Tourist Trap (1979)

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About a year or so ago, Brandon sent me a movie trailer for Tourist Trap, and it was one of the most bizarre film trailers I ever laid eyes on. From watching the trailer, I assumed the film would be about a group of teens that were being terrorized by cackling mannequins. I was finally able to get my hands on a copy, and it turns out that my assumption was, for the most part, correct.

Interestingly enough, it turns out that the film’s director, David Schmoeller, directed Puppet Master. I guess he couldn’t get enough of killer dolls, so he moved from killer mannequins to killer puppets. Charles Band (the mastermind behind the Puppet Master franchise) actually went on to produce several of Schmoeller’s films and was the executive producer for Tourist Trap. What a dynamic duo! I also found out that he directed one of my all-time favorite thrillers, The Seduction (1972), which is basically a trashy Lifetime-like film starring Morgan Fairchild.

Schmoeller’s Tourist Trap is truly a one-of-a-kind horror film that is able to be legitimately terrifying without losing its campy qualities. The film follows a group of teens that find themselves stranded in, well, a tourist trap after they encounter some mysterious car problems. Mr. Slausen (Chuck Connors) is the owner of the tourist trap, which is called Slausen’s Lost Oasis. It includes a swimming hole and an old, rinky-dink museum filled with junky mannequins of cowboys and Indians. He brings the teens to the museum and offers to assist them with fixing their broken down vehicle. He leaves the girls, Eileen (Robin Sherwood), Becky (Tanya Roberts), and Molly (Jocelyn Jones) at the museum and heads out with Jerry (Jon Van Ness) to fix the car. Before Slausen heads out with Jerry, he tells the girls to not leave the museum. Eileen notices this huge, gorgeous house behind the museum and decides to ignore Slausen’s warning.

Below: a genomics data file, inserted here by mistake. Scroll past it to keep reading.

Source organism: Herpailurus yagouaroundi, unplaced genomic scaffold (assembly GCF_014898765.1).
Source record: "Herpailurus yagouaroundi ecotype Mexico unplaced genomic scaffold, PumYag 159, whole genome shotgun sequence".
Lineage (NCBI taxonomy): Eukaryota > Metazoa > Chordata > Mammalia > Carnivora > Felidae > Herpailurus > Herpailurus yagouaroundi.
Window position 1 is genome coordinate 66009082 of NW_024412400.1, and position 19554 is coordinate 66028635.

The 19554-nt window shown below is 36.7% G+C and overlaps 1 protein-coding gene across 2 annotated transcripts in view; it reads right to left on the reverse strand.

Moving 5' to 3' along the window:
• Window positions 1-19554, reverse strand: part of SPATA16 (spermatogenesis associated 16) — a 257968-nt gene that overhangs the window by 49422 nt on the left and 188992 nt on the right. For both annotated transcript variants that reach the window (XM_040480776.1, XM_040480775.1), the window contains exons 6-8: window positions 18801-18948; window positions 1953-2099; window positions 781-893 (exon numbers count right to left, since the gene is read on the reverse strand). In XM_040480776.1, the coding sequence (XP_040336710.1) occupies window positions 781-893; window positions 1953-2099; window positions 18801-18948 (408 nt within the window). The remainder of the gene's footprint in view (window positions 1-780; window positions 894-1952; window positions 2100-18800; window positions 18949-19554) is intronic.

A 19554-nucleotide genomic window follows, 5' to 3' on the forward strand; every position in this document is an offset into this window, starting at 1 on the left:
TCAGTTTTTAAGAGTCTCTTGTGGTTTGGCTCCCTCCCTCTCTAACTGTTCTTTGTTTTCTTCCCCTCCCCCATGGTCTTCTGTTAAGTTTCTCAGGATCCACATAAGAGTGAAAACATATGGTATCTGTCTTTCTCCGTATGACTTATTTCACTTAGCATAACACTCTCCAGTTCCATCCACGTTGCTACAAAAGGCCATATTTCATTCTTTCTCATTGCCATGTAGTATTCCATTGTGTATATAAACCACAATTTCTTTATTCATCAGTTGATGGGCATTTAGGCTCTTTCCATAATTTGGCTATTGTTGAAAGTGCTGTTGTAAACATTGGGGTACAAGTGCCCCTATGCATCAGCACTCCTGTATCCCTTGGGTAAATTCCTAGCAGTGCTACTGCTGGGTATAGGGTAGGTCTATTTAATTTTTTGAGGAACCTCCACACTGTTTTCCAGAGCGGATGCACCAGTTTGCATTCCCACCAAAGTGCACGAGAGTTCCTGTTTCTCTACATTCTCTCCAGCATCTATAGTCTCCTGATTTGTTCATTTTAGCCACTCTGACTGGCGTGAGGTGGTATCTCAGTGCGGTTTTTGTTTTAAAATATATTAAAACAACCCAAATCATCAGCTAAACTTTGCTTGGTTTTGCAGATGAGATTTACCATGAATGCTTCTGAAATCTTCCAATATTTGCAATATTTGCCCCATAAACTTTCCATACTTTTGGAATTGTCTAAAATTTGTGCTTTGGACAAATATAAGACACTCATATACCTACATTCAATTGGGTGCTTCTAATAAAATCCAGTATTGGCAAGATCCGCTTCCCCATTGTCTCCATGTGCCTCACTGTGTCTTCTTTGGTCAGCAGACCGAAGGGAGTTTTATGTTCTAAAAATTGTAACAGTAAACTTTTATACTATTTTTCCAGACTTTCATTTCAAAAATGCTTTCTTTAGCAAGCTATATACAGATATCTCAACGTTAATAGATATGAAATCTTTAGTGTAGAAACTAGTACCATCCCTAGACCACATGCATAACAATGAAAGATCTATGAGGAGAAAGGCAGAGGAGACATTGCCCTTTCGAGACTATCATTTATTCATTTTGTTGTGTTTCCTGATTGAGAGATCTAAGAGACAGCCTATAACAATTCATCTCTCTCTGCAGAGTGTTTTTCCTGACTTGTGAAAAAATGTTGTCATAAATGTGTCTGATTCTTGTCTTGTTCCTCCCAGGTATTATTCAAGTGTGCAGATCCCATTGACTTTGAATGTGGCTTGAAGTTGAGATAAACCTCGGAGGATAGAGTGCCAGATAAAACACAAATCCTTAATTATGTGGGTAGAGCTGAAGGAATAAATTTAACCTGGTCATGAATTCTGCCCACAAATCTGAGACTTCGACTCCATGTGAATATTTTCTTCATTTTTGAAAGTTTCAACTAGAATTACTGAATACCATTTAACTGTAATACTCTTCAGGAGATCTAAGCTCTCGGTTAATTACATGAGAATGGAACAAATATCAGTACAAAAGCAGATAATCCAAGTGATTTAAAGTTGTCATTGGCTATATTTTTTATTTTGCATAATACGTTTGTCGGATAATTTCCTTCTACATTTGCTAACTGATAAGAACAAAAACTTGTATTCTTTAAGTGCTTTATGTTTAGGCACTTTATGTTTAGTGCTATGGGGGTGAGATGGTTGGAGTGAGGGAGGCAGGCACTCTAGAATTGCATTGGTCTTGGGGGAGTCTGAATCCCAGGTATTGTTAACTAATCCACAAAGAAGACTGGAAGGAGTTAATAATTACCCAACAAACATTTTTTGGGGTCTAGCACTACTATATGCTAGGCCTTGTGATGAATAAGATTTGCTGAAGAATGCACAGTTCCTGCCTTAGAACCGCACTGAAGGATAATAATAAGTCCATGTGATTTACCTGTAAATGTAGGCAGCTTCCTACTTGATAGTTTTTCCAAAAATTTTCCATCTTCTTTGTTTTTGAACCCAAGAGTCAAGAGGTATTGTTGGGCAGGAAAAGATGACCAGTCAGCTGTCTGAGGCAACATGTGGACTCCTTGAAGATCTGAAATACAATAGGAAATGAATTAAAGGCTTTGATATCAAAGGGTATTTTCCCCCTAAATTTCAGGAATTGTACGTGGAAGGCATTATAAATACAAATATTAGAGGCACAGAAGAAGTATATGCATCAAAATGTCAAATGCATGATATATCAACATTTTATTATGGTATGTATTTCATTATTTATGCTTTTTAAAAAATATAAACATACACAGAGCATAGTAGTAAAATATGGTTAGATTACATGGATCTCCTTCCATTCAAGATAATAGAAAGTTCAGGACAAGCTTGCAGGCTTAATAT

Eileen enters the home and finds that it’s full of creepy mannequins. When I say full, I mean it is seriously packed with all types of mannequins. It doesn’t take long for her to encounter the house’s owner, Slausen’s mysterious brother, Davey. He wears a fleshy doll-like mask that is so terrifying that it will haunt your dreams forever. He actually reminds me of Leatherface from the classic horror film The Texas Chainsaw Massacre, except he’s a million times creepier because he has special powers (similar to telekinesis) that he uses to murder folks and bring his mannequins to life. He uses his powers to strangle Eileen with her own scarf, and then he turns her into one of his mannequins. It’s not long before Becky and Molly head out to find Eileen and get their time with this psychotic villain. Davey has one of the most disturbing voices I’ve ever heard. It’s sort of like a heavy smoker that talks like a demonic child. There’s a scene when he’s chasing Molly with one of his possessed mannequin heads, and he’s screaming “See my friend?” or something like that (I can’t remember the exact words). This was probably one of the most memorable parts of the film for me because it was funny, scary, and confusing all at the same time.

There’s also a really wacky twist about halfway through the film that caught me off guard. I won’t spoil it for anyone interested in watching this film, but I have to say that it’s better than anything M. Knight Shyamalan could ever pull off.

Tourist Trap instantly became one of my favorite horror films of all-time. I literally got goosebumps several times throughout the film, and I’m not one who gets scared easily. I highly recommend Tourist Trap for anyone remotely disturbed by mannequins or psychopaths.

-Britnee Lombas

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2 thoughts on “Tourist Trap (1979)

  1. Pingback: Halloween Report 2015: Best of the Swampflix Horror Tag | Swampflix

  2. Pingback: The Funhouse (1981), Tourist Trap (1979), and Tobe Hooper’s Influence on the Unconventional Slasher | Swampflix

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